Tillis’ public stances in support of Mueller and the “rule of law” are rendered even more suspect by recent revelations with respect to his own 2014 campaign and its connections to Cambridge Analytica , the British Facebook data harvesting outfit with Russian ties.
As an editorial in the Greensboro News & Record  noted last week, the senator engaged in absurd hypocrisy when he presumed to lecture Facebook CEO Mark Zuckerberg about coming clean on the big Russian data mining controversy even as the sound emanating from his own campaign bore a striking resemblance to chirping crickets.
In many respects, of course, Tillis’ out-of-both-sides-of-his-mouth approach to the Trumpian threat to democracy is what we’ve come to expect from North Carolina conservative leaders. For another example, see Richard Burr, the chair of the Senate committee supposedly overseeing investigations into many aspects of the crisis, who continues to display all the determination and resolve of a block of Silly Putty.
Meanwhile, similarly mealy mouthed behavior has been on display for months over in the conservative think tanks, where people who profess to hold Trump in utter contempt remain silent in the face of his repeated lies and treacheries.
Closer to home
Ultimately, it comes as little surprise that conservative North Carolina politicians like Thom Tillis would attempt to have it both ways in the fight over the future of democracy – especially given their own sustained Trump-like behavior when it comes to limiting voting rights and enacting illegal and unconstitutional gerrymandering laws. It was Tillis after all, who presided over the state’s enactment of the “monster” 2013 voter suppression law and many of the unconstitutionally gerrymandered electoral districts that the state has imposed on voters during recent elections.
We were reminded of this reality late last week when a special panel of three state Superior Court judges ruled that the upcoming May primary election would have to continue as planned even though it was very likely that the districts GOP lawmakers recently redrew in Wake County were illegal. The court’s pragmatic but maddening explanation: it’s too late to stop the election.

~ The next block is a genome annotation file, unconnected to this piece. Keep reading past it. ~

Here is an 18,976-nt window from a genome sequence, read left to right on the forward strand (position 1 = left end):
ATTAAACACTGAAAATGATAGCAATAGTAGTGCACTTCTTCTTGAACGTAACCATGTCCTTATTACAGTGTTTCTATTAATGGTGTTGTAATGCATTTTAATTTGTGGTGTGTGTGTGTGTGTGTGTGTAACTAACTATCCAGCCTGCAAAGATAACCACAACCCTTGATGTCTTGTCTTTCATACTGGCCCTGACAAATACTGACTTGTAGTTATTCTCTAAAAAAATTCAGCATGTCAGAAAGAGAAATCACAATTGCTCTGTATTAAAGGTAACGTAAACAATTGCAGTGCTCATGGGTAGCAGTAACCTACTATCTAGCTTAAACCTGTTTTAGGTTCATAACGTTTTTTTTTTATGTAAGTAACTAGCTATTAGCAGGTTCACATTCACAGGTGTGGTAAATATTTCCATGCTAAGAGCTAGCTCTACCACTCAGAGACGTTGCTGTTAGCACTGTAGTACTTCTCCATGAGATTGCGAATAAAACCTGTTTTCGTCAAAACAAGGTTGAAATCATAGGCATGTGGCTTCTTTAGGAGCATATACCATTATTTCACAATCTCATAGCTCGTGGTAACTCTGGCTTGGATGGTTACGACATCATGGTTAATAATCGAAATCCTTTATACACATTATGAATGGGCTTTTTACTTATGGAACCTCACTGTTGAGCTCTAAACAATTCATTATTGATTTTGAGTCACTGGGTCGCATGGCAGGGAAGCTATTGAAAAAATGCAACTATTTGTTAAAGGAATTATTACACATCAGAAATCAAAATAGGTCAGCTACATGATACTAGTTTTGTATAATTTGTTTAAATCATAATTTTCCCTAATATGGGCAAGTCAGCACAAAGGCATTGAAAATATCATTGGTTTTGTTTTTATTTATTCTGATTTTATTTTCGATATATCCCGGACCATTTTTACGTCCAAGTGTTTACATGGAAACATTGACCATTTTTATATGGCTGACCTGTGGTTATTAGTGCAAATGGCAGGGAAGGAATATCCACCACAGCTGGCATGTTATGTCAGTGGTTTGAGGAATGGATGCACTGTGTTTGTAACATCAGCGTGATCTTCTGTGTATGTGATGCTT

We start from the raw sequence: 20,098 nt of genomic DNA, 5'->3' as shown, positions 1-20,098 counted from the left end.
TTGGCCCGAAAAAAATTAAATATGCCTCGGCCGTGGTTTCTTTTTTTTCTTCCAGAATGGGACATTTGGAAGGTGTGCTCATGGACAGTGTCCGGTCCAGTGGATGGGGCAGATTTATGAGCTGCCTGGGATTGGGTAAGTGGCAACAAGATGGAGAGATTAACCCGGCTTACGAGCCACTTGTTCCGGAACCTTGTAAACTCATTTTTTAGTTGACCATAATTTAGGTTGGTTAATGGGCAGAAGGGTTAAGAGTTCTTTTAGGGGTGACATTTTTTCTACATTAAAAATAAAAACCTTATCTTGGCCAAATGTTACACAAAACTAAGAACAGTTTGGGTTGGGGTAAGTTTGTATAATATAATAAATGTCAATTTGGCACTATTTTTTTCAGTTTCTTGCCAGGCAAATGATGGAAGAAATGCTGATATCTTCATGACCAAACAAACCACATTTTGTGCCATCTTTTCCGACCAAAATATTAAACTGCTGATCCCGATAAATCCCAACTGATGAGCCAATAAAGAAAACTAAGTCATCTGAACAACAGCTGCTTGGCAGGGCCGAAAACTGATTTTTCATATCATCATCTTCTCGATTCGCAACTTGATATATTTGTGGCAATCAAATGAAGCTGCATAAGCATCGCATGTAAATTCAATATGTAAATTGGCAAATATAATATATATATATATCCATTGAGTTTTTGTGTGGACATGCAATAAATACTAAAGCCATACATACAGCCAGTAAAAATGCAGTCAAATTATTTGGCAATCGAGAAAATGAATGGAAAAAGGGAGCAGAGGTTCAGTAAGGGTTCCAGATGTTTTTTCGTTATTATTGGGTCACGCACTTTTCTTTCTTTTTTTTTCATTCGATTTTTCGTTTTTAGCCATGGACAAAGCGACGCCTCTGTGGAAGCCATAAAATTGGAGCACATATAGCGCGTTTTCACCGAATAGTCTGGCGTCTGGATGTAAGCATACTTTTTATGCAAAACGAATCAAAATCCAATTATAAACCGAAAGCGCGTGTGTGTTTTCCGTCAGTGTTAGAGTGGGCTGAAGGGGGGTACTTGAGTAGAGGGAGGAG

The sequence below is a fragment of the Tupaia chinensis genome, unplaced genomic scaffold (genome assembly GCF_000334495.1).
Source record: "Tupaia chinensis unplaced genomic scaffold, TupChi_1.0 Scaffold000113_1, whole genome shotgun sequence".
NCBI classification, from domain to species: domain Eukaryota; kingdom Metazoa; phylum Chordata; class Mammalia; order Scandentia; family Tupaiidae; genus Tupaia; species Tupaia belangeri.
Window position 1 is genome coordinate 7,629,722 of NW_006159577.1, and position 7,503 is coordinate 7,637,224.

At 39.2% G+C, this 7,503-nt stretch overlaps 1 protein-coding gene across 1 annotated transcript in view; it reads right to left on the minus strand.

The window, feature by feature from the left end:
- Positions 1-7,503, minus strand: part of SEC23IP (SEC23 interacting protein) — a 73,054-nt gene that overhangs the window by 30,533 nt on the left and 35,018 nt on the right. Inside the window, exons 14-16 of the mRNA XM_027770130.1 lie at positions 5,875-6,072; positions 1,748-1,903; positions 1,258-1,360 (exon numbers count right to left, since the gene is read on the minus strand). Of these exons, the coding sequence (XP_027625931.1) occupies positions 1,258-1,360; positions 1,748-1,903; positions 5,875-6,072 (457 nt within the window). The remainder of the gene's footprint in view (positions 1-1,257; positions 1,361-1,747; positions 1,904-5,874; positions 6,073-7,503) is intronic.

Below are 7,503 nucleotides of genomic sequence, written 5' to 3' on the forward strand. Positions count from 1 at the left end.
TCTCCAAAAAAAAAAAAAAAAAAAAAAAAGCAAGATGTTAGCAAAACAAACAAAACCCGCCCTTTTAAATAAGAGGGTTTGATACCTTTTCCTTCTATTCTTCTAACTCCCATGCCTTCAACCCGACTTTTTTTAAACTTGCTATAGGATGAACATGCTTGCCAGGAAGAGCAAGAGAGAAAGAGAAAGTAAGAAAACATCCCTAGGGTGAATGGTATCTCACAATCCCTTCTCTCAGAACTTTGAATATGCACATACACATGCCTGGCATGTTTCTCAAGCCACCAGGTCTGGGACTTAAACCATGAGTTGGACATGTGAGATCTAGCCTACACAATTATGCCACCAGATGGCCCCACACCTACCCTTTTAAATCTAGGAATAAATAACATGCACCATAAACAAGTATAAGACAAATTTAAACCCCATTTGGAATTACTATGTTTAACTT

And so it is that North Carolina stands on the precipice of having worked its way through almost an entire decade of elections with voters still waiting for their first lawful and constitutional set of electoral maps. Somewhere, Donald Trump is smiling.
The resistance grows
Happily, the resistance to the threats to democracy – at both national and state levels is strong and growing. National polling reveals strong support for the continuation of Mueller’s investigation. Just yesterday, for instance, a national Washington Post/ABC News poll  found that Americans supported investigating allegations that Trump’s associates paid hush money to women who say they had affairs with him by a 58%-35% margin.
Meanwhile, a growing movement to, quite literally, take to the streets in the event Trump fires Mueller continues to grow day by day. Organizers are promising a veritable flood of citizen mobilization and hundreds of “Nobody is Above the Law” protest rallies — including 20+ in North Carolina alone .
And the fight against unconstitutional districts and voting laws continues too. After last week’s ruling on the unconstitutional Wake County districts came down, Southern Coalition for Social Justice attorney Allison Riggs wasn’t giving up.
“We will aggressively litigate this case to final resolution to ensure there are fair districts in place by the time voters go to the ballot box in 2020,” she said. “Basic legal principles of equality demand that voters in Wake County have the same right to vote in constitutional districts as every other resident in the state.”
The bottom line: All North Carolinians would do well to mirror the resolve in Riggs’ statement – by staying engaged, speaking up and marching in the streets if necessary. To keep up with the latest developments in the fight for democracy in North Carolina, be sure to visit the NC Policy Watch’s new “Defending Democracy” website at http://www.ncpolicywatch.com/defending-democracy/ .